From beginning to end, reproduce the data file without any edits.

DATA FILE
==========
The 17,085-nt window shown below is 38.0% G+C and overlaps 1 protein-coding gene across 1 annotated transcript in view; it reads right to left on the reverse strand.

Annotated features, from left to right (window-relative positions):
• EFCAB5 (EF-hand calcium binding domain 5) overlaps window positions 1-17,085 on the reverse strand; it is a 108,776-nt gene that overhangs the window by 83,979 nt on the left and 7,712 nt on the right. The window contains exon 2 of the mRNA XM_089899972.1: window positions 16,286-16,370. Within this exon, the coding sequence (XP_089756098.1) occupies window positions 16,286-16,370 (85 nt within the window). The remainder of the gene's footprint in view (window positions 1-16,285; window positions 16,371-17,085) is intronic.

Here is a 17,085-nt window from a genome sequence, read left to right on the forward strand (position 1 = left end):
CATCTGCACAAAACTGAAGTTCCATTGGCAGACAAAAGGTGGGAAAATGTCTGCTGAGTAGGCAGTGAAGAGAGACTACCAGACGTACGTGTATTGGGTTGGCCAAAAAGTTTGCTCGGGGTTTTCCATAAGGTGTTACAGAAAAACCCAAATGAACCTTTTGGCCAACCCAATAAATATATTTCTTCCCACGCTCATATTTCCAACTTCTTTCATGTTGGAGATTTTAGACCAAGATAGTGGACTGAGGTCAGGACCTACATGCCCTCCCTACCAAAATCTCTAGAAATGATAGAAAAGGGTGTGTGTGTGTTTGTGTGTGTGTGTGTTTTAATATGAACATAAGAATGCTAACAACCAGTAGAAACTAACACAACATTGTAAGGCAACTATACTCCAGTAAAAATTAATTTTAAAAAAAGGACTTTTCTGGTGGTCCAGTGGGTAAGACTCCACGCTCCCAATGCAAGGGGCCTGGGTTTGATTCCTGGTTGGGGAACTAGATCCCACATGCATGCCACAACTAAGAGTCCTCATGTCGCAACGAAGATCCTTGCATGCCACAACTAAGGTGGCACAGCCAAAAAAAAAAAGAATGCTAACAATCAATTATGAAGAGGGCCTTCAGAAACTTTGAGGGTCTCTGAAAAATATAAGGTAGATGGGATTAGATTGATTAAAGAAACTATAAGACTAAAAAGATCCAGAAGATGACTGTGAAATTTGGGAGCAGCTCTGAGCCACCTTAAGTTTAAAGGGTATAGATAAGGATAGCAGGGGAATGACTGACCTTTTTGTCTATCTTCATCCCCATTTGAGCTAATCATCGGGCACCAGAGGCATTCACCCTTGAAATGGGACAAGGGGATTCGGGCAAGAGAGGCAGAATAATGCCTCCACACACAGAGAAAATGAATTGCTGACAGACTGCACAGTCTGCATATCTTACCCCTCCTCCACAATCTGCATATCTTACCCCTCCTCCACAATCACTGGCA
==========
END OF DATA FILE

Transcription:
The 17,085-nt window shown below is 38.0% G+C and overlaps 1 protein-coding gene across 1 annotated transcript in view; it reads right to left on the reverse strand.

Annotated features, from left to right (window-relative positions):
• EFCAB5 (EF-hand calcium binding domain 5) overlaps window positions 1-17,085 on the reverse strand; it is a 108,776-nt gene that overhangs the window by 83,979 nt on the left and 7,712 nt on the right. The window contains exon 2 of the mRNA XM_089899972.1: window positions 16,286-16,370. Within this exon, the coding sequence (XP_089756098.1) occupies window positions 16,286-16,370 (85 nt within the window). The remainder of the gene's footprint in view (window positions 1-16,285; window positions 16,371-17,085) is intronic.

Here is a 17,085-nt window from a genome sequence, read left to right on the forward strand (position 1 = left end):
CATCTGCACAAAACTGAAGTTCCATTGGCAGACAAAAGGTGGGAAAATGTCTGCTGAGTAGGCAGTGAAGAGAGACTACCAGACGTACGTGTATTGGGTTGGCCAAAAAGTTTGCTCGGGGTTTTCCATAAGGTGTTACAGAAAAACCCAAATGAACCTTTTGGCCAACCCAATAAATATATTTCTTCCCACGCTCATATTTCCAACTTCTTTCATGTTGGAGATTTTAGACCAAGATAGTGGACTGAGGTCAGGACCTACATGCCCTCCCTACCAAAATCTCTAGAAATGATAGAAAAGGGTGTGTGTGTGTTTGTGTGTGTGTGTGTTTTAATATGAACATAAGAATGCTAACAACCAGTAGAAACTAACACAACATTGTAAGGCAACTATACTCCAGTAAAAATTAATTTTAAAAAAAGGACTTTTCTGGTGGTCCAGTGGGTAAGACTCCACGCTCCCAATGCAAGGGGCCTGGGTTTGATTCCTGGTTGGGGAACTAGATCCCACATGCATGCCACAACTAAGAGTCCTCATGTCGCAACGAAGATCCTTGCATGCCACAACTAAGGTGGCACAGCCAAAAAAAAAAAGAATGCTAACAATCAATTATGAAGAGGGCCTTCAGAAACTTTGAGGGTCTCTGAAAAATATAAGGTAGATGGGATTAGATTGATTAAAGAAACTATAAGACTAAAAAGATCCAGAAGATGACTGTGAAATTTGGGAGCAGCTCTGAGCCACCTTAAGTTTAAAGGGTATAGATAAGGATAGCAGGGGAATGACTGACCTTTTTGTCTATCTTCATCCCCATTTGAGCTAATCATCGGGCACCAGAGGCATTCACCCTTGAAATGGGACAAGGGGATTCGGGCAAGAGAGGCAGAATAATGCCTCCACACACAGAGAAAATGAATTGCTGACAGACTGCACAGTCTGCATATCTTACCCCTCCTCCACAATCTGCATATCTTACCCCTCCTCCACAATCACTGGCA